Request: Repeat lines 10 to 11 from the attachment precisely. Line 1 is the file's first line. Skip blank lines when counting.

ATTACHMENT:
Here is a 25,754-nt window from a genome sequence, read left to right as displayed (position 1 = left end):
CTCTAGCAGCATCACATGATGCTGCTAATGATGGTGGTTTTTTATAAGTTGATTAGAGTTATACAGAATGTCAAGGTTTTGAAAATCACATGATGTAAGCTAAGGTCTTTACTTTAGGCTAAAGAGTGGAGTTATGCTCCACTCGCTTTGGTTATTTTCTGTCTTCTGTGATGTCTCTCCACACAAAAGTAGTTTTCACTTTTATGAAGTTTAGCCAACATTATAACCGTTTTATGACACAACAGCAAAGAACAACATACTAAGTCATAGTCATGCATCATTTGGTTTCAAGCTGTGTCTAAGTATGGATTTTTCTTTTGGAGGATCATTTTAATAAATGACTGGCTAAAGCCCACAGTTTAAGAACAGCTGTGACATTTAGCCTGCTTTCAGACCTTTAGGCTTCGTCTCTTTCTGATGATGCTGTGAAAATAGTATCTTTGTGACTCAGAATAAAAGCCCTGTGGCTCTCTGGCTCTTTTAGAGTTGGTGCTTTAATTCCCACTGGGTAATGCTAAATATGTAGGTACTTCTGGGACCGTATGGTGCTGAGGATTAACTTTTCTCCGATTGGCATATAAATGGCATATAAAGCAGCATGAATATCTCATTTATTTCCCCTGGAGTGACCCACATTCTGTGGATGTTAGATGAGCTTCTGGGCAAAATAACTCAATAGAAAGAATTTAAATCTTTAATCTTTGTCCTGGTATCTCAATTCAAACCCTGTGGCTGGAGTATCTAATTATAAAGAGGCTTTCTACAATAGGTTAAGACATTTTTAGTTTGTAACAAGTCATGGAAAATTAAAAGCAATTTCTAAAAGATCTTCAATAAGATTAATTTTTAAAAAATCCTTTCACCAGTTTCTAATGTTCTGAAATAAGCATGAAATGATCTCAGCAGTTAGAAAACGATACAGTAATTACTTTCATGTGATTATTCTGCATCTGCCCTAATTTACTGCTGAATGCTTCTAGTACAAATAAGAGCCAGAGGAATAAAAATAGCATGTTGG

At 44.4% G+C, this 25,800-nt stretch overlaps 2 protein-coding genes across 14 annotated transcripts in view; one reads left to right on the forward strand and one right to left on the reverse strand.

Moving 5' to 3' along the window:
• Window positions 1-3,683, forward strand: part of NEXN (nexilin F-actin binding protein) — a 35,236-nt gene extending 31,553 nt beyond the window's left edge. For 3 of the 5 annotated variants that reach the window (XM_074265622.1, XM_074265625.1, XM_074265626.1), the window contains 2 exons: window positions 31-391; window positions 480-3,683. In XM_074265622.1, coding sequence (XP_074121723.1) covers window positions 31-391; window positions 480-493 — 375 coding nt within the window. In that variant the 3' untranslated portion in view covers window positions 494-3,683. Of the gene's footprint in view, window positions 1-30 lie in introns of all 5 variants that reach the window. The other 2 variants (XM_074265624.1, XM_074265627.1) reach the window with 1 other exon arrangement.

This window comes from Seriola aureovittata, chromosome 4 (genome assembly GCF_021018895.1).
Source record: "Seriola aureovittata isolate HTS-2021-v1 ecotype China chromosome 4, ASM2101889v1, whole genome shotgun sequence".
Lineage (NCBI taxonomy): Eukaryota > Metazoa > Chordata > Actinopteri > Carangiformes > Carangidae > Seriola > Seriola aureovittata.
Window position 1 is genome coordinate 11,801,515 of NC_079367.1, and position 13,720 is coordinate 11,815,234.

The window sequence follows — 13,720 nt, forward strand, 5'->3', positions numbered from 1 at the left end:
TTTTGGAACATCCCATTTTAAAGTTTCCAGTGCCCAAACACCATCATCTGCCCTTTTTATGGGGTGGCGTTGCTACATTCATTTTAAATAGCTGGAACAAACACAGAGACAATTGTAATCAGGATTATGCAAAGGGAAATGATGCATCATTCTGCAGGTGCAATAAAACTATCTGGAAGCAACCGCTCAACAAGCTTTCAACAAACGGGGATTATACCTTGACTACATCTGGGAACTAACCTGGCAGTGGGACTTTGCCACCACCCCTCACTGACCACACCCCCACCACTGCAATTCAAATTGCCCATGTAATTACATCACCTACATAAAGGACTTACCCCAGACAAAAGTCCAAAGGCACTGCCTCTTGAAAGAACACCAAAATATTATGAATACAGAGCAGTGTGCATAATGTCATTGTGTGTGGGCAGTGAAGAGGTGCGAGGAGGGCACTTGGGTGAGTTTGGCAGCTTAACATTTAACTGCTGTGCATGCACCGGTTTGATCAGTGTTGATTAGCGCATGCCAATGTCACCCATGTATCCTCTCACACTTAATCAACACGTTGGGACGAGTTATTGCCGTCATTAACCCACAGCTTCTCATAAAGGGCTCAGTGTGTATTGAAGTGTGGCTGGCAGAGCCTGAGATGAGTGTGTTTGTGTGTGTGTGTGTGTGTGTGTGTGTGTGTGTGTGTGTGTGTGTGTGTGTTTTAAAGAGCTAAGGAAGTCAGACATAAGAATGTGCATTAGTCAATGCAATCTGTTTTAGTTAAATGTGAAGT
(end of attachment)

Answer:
The window sequence follows — 13,720 nt, forward strand, 5'->3', positions numbered from 1 at the left end:
TTTTGGAACATCCCATTTTAAAGTTTCCAGTGCCCAAACACCATCATCTGCCCTTTTTATGGGGTGGCGTTGCTACATTCATTTTAAATAGCTGGAACAAACACAGAGACAATTGTAATCAGGATTATGCAAAGGGAAATGATGCATCATTCTGCAGGTGCAATAAAACTATCTGGAAGCAACCGCTCAACAAGCTTTCAACAAACGGGGATTATACCTTGACTACATCTGGGAACTAACCTGGCAGTGGGACTTTGCCACCACCCCTCACTGACCACACCCCCACCACTGCAATTCAAATTGCCCATGTAATTACATCACCTACATAAAGGACTTACCCCAGACAAAAGTCCAAAGGCACTGCCTCTTGAAAGAACACCAAAATATTATGAATACAGAGCAGTGTGCATAATGTCATTGTGTGTGGGCAGTGAAGAGGTGCGAGGAGGGCACTTGGGTGAGTTTGGCAGCTTAACATTTAACTGCTGTGCATGCACCGGTTTGATCAGTGTTGATTAGCGCATGCCAATGTCACCCATGTATCCTCTCACACTTAATCAACACGTTGGGACGAGTTATTGCCGTCATTAACCCACAGCTTCTCATAAAGGGCTCAGTGTGTATTGAAGTGTGGCTGGCAGAGCCTGAGATGAGTGTGTTTGTGTGTGTGTGTGTGTGTGTGTGTGTGTGTGTGTGTGTGTGTGTGTGTGTTTTAAAGAGCTAAGGAAGTCAGACATAAGAATGTGCATTAGTCAATGCAATCTGTTTTAGTTAAATGTGAAGT